Tips for Wanna-Be Filmmakers

By WARREN MILLER for the Flathead Beacon

Last night at dinner, the young man sitting next to me had two good questions. The first was from a friend of his who wanted to be a full-time videographer and he wanted me to give him some advice on how to get started. I asked him all of the usual questions, and, of course, all his friend wanted was to make ski videos and be popular in the ski world and be able to ski whenever and wherever he wanted.

My answer was simple. If he liked to ski that much he should go skiing and maybe become a ski instructor. He could teach all winter and spend his hard-earned money on camera equipment.

His young friend had a very major problem, however. He had quit high school when he was a senior and never went back. I suggested that he might have some problems to overcome on his career path. Then he asked, “When was the last time you bought a lift ticket?” I had to give him an honest but long answer:

“I think it was in November of 1946 when I started making 8mm ski movies at Alta. I soon learned to ask for a trade-off for a free ticket by offering to show Alta when I got back to Southern California. Once I started shooting 16mm film I would expose from five to as many as 20 rolls of film in a day. At $11 a roll I was spending a lot more money on film than on a $5 or $10 lift ticket. I also felt that any money I could save on things such as lift tickets or sleeping accommodations, I would spend making the film better.”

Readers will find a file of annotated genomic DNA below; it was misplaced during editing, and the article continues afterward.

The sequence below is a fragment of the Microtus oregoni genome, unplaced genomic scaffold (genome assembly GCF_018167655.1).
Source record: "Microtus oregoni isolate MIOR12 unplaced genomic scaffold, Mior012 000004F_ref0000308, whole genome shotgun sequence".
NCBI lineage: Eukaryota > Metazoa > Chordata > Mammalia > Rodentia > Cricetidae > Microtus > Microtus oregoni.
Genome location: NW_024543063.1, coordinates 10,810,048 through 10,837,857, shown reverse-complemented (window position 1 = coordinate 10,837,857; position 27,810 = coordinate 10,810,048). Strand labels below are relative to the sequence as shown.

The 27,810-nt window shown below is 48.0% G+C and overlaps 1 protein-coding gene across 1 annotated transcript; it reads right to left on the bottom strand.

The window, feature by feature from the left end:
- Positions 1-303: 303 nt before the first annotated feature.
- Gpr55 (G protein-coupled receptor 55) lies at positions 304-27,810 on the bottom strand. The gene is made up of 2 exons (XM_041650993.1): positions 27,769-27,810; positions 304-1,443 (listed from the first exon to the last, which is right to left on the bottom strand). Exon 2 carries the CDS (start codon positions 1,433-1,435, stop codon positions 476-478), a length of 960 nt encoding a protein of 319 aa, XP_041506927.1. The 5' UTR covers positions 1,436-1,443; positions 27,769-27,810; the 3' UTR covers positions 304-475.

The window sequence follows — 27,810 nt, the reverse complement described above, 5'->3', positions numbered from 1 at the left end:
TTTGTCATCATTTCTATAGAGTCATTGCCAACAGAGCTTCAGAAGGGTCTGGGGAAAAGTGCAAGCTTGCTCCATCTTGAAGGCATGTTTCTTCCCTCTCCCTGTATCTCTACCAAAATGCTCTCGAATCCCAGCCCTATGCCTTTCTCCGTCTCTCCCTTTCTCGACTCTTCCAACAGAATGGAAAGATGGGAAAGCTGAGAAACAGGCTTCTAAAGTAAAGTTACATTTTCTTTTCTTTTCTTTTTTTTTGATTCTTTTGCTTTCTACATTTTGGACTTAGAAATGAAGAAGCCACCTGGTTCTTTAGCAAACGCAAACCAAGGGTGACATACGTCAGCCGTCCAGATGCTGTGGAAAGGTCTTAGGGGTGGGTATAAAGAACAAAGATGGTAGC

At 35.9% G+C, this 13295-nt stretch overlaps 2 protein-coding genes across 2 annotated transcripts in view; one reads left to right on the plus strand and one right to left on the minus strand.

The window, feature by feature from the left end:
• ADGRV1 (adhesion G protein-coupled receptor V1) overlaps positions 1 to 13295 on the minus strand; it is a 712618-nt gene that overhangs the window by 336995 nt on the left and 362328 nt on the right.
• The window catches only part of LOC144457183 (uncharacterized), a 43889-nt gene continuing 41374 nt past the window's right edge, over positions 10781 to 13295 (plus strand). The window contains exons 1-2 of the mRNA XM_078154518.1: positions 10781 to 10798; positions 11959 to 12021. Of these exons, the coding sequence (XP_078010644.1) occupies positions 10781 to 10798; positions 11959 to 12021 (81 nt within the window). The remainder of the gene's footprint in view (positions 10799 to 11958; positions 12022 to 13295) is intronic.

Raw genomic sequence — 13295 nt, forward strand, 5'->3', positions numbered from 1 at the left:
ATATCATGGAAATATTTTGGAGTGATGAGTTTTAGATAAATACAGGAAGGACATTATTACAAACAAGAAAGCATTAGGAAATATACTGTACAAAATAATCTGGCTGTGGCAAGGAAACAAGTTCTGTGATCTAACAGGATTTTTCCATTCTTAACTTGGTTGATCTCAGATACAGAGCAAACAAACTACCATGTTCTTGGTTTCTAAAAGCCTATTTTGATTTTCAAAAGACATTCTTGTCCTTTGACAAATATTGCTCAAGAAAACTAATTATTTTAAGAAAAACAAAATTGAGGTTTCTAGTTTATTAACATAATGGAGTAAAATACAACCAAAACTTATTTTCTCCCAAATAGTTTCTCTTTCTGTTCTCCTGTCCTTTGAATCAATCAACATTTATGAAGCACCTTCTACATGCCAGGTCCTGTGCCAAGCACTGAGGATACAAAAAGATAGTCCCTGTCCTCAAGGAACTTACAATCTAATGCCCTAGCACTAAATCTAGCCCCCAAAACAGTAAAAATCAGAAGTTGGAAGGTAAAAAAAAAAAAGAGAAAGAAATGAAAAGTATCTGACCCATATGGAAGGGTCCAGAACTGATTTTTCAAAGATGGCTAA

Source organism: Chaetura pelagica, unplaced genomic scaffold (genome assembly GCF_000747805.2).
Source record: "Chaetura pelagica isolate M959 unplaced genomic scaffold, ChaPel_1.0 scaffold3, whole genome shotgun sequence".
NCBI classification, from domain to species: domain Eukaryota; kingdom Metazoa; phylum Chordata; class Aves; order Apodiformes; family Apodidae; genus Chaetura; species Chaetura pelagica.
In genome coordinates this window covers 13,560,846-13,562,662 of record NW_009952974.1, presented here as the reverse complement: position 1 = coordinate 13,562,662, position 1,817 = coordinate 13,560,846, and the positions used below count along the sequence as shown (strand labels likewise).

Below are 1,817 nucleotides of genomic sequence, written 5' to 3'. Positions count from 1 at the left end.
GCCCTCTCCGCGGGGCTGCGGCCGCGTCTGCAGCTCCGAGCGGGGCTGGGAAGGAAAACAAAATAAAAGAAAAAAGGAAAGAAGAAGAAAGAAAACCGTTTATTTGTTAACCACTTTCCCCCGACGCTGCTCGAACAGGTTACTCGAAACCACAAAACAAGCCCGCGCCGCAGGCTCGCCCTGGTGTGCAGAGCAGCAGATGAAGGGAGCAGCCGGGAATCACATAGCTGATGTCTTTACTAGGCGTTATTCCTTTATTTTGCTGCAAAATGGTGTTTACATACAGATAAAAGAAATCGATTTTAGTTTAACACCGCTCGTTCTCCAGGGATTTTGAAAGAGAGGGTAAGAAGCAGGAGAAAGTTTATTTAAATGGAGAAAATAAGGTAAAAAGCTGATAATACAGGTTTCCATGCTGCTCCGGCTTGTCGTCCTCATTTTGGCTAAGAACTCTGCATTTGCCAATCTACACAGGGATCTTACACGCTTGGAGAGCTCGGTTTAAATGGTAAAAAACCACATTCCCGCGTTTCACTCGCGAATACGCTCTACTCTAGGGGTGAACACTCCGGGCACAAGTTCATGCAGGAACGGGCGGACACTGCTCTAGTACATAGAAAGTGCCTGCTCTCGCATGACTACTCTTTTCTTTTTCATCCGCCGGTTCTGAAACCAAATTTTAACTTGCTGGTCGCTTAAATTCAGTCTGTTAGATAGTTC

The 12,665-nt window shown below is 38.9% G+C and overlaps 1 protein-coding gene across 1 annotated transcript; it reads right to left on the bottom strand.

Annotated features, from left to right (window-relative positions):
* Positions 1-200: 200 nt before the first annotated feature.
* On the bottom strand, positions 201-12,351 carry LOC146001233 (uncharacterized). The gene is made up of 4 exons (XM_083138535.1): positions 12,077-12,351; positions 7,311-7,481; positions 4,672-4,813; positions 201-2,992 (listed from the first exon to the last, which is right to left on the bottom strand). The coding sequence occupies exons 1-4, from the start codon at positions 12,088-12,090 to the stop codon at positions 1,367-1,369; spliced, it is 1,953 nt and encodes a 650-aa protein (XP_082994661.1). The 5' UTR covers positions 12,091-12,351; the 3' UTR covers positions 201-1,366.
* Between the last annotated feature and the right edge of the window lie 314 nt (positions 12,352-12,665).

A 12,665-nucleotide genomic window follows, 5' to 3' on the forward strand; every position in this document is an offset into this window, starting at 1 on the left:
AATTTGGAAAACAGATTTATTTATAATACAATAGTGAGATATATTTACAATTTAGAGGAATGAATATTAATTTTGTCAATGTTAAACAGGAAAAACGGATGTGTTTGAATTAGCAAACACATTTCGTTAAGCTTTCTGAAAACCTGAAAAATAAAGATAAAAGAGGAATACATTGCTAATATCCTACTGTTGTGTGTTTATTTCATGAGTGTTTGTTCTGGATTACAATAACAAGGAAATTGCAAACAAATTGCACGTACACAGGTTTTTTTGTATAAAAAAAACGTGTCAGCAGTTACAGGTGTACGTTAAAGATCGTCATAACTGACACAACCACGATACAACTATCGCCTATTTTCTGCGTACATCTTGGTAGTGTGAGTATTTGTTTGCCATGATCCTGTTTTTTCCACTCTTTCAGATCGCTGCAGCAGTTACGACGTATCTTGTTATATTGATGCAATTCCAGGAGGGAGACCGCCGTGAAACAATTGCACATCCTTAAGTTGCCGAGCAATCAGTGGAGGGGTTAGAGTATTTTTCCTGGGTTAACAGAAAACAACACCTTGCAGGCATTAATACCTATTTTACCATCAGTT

There is an often-told tale that is not very nice about filmmakers. The men and women who can’t make a living making movies make a living teaching other people how to make movies. I personally think that they would rather have the regular paycheck than the sporadic one of a filmmaker. I was very lucky because I chose the subject of skiing to make movies when not very many people had ever even seen a ski resort.

There are, however, some very important subjects to study that can make you a better filmmaker. The first is arithmetic, because everything connected to the production of a movie revolves around numbers such as travel expenses, cost of the crew, room and board camera rental, editorial costs, musical score, actors and actresses and so on. The next important subject is artistic composition.

I could assign a 100 cameramen to photograph something as simple as a square room and I will have a 100 different versions of that room. The third subject you should study is psychology. Most often the object of your film is to change people’s minds about the subject you are producing the movie about. You need to know what makes a person change their mind and you are the guy who has to do it.

For example, I can film a skier so that you are inspired to try and take up the sport or I can film a skier on a vertical sheet of ice in Chamonix and make it look so dangerous you would never even want to try to learn how to do something that dangerous.

If you are looking for a profession that has no boundaries, think about filmmaking. Since 1950, someone with my name on his or her heavy rucksack full of camera gear has documented almost every place in the world where there is enough snow on the ground to ski. All I ever wanted to do was to share on film what I always had the privilege of viewing firsthand.

If I had to do it all over again, I know I would work harder in high school and maybe finish my filmmaking class at USC. Instead, I dropped out of college. Luckily I had already spent my four years in the Navy so I bought a small trailer and went skiing for the rest of my life. Why not?